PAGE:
Jehovah’s Witnesses of Moscow v. Russia: Strange considerations, but good conclusion

On the 10th of June, the ECtHR issued a judgment about the religious community of Jehovah’s Witnesses of Moscow. In this case, the applicants firstly complained of a breach of article 9 of the Convention since the religious community was dissolved and its activities were permanently banned. The dissolution was ordered following allegations for luring minors into religious associations against their will and without the consent of their parents and for coercing persons into destroying the family, infringing the personality, rights and freedoms of citizens; inflicting harm on the health of citizens; encouraging suicide or refusing on religious grounds medical assistance to persons in life- or health-threatening conditions; and inciting citizens to refuse to fulfil their civil duties. The District Court found that the applicant community violated the right to freedom to choose one’s religion by resorting to active proselytising and “mind control”. The second complaint of the applicants was that the refusal for their re-registration constituted a breach or article 11 ECHR. The Court unanimously found a violation on both complaints.

Although I agree with the outcome in this case I find some parts of the reasoning very disturbing. Firstly I don’t know what to think about the formulation of “commonly known” arguments and generalizing considerations the Court makes in this judgment like “It is true that friction often exists in marriages where the spouses belong to different religious denominations or one of the spouses is a non-believer” (111) andit is commonly known that religious experiences are a powerful source of emotions and crying may come from the joy of being united with the divine” (§145).

What disturbs me most is the following paragraph:

143.  The Russian courts decided that participation in the activities of the applicant community had been damaging for the health of its followers because they had refused blood transfusions and also experienced strong emotions and personality changes.

144.  The Court observes, on a general note, that the rites and rituals of many religions may harm believers’ well-being, such as, for example, the practice of fasting, which is particularly long and strict in Orthodox Christianity, or circumcision practised on Jewish or Muslim male babies. It does not appear that the teachings of Jehovah’s Witnesses include any such contentious practices. What is more important, by contrast with the provision that penalised the mere act of encouraging the refusal of medical assistance, the accusation of causing damage to the health of citizens required proof of actual harm to health as defined by law. (…)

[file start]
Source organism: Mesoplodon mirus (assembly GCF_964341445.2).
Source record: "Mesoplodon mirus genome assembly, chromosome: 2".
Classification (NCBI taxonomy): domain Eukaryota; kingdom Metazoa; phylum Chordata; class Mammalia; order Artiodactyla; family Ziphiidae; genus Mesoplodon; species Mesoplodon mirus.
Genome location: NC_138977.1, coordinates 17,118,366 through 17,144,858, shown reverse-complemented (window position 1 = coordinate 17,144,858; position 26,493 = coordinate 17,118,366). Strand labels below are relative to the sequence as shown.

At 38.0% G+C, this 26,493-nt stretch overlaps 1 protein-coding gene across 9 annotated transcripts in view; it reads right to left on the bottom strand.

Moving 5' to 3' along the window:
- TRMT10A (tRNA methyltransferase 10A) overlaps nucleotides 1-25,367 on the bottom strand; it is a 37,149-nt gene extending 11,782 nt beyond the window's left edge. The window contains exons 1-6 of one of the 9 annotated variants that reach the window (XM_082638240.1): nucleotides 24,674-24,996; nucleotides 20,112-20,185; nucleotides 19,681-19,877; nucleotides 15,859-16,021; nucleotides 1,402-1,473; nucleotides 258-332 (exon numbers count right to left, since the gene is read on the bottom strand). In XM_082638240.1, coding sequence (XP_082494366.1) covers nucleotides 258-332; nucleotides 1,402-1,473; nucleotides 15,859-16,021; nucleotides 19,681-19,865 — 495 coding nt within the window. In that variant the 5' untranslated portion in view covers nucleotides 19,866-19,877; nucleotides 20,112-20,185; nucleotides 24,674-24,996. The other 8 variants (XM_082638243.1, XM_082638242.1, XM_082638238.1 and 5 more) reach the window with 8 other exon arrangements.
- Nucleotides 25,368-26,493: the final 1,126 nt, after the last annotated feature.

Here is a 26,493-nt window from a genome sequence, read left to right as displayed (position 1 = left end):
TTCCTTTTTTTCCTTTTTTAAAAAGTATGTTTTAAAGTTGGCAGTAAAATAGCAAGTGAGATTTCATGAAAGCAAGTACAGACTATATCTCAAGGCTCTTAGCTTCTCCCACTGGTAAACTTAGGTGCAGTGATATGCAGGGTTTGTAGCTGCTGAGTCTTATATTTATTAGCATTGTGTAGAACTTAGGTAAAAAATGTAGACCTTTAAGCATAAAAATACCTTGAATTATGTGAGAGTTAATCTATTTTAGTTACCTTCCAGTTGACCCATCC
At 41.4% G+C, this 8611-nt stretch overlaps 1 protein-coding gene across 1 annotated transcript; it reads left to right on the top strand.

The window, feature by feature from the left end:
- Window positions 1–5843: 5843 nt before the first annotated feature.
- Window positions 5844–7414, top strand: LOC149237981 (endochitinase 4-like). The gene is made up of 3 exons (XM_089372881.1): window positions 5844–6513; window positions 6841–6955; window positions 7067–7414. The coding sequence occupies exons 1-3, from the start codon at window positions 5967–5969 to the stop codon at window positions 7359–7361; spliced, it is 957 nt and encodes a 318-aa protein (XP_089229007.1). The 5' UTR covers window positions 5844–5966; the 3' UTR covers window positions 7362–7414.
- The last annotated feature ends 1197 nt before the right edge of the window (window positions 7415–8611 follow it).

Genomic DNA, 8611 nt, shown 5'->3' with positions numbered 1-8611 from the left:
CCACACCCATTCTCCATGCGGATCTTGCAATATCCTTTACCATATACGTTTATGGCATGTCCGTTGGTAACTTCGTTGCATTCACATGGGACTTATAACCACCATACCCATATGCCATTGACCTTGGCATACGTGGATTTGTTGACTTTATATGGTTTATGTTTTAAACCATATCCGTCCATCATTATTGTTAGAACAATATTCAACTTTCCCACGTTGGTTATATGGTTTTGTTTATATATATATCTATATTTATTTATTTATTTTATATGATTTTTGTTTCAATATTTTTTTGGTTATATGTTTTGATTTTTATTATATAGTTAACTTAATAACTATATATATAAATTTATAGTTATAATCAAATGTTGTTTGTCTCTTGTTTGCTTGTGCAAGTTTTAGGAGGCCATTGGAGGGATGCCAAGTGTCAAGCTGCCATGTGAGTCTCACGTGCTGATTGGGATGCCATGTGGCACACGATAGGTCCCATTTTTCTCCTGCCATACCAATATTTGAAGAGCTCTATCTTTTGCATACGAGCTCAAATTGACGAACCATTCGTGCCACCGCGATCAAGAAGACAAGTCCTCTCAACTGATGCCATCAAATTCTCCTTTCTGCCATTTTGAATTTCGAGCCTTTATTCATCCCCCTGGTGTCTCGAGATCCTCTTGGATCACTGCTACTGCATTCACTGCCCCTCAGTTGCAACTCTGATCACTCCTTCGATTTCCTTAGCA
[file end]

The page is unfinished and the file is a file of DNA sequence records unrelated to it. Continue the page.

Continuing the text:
Can we compare male circumcisions of Jewish and Muslim boys with the refusal of blood transfusions? Can we compare fasting with blood transfusions? On what basis does the Court conclude that these religious practices are harmful? What message does the Court give to the many Muslims and Jews and the many non-religious people who circumcise their sons or to fasting Orthodox Christians? In my opinion, the Court is making the same mistake as the one they blame the Russian authorities for: “the accusation of causing damage to the health of citizens required proof of actual harm to health as defined by law”.

Despite this problematic part of the reasoning I fully agree with the Court’s conclusion in paragraph 159:

“(…)even if the Court were to accept that there were compelling reasons for the interference, it finds that the permanent dissolution of the applicant community, coupled with a ban on its activities, constituted a drastic measure disproportionate to the legitimate aim pursued. Greater flexibility in choosing a more proportionate sanction could be achieved by introducing into the domestic law less radical alternative sanctions, such as a warning, a fine or withdrawal of tax benefits (see Tebieti Mühafize Cemiyyeti and Israfilov v. Azerbaijan, no. 37083/03, § 82, ECHR 2009‑…).”